A History of Dungeons & Dragons
Part 12: 1985
In 1985, the controversy surrounding Dungeons and Dragons hit the national news as a segment on the game, including an interview with Gary Gygax, aired on the CBS program “60 Minutes.”
TSR was weathering that storm, having acquired a license to produce a roleplaying game based on Marvel Comics, which helped pull them out of the financial difficulties of the previous year. AD&D, meanwhile, began the trend of every edition to create a sort of ½ edition, finally officially appended with a .5 in the 3rd Edition era. In the case of AD&D, the “1.5” edition was presented in the pages of the hardcovers Unearthed Arcana and Oriental Adventures which added a number of new and optional mechanics to the game, including non-weapon proficiencies, the first true skill system in D&D.
1985 also saw the debut of a companion magazine to Dragon, aptly named Dungeon. Dungeon was published bi-monthly and filled with content aimed at Dungeon Masters, primarily adventures. Dungeon saw 150 issues in print form before transitioning to digital format in 2007.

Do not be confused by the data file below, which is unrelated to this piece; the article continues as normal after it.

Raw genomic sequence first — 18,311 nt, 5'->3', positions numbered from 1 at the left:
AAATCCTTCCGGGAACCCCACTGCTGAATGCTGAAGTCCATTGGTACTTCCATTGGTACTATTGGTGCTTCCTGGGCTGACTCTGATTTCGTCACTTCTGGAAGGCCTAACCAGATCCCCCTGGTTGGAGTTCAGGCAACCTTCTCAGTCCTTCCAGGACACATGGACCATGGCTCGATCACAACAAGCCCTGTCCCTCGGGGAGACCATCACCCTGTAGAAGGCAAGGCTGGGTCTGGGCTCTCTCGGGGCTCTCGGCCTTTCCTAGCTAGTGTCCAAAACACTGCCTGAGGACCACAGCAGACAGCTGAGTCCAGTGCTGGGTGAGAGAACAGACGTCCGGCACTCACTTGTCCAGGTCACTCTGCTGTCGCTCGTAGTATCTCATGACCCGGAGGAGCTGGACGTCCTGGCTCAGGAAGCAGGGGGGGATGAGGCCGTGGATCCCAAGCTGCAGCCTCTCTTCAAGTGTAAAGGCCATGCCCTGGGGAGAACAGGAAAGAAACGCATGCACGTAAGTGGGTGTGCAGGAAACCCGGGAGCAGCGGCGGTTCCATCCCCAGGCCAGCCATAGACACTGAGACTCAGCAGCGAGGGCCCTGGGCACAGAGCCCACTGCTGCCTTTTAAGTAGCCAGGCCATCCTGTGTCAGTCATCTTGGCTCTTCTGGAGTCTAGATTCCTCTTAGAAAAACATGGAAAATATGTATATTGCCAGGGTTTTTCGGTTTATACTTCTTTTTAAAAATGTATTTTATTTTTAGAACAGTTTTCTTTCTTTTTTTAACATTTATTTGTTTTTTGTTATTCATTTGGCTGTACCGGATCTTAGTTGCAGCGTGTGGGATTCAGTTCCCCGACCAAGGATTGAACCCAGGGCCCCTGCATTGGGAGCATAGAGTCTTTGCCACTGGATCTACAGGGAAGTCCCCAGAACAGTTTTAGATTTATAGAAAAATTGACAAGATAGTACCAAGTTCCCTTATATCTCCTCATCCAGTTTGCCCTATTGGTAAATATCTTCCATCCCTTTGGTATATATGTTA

1985 saw a new type of book binding, at least for TSR, squarebound paperbacks, a format used by comic book companies for compilations and a format first made commonplace in RPG circles by Palladium Books, a company that would prove pivotal, in an odd way, in the history of Wizards of the Coast…a company now very familiar to D&D players.
Sales of Unearthed Arcana ultimately allowed Gary Gygax to retake control of the company and mend fences, most notably with Dave Arneson, allowing TSR to publish a few Blackmoor focused adventures. While in Hollywood, Gary befriended Flint Dille, a television producer responsible for several 1980s era animated series including the Transformers and G.I. Joe, and Dille’s sister Lorraine Williams. Williams was the heir to the Buck Rogers estate and was recommended by Dille to Gygax as an excellent business manager. So, when Gygax returned from Hollywood to rescue TSR from the clutches of financial ruin, he brought Williams with him. Williams was instrumental in TSR’s financial turnaround and brought investment money as well. When Gygax sought to oust the Blumes from TSR, they sold their stock to Williams. The Blumes were gone, but Lorraine Williams now had majority control of the company. Gygax tried to block the sale in court, which soured his relationship with Williams. The effort failed and Gygax was left with no other option but to sell his stock to Williams as well and leave the company and game he had created.
1985 D&D Products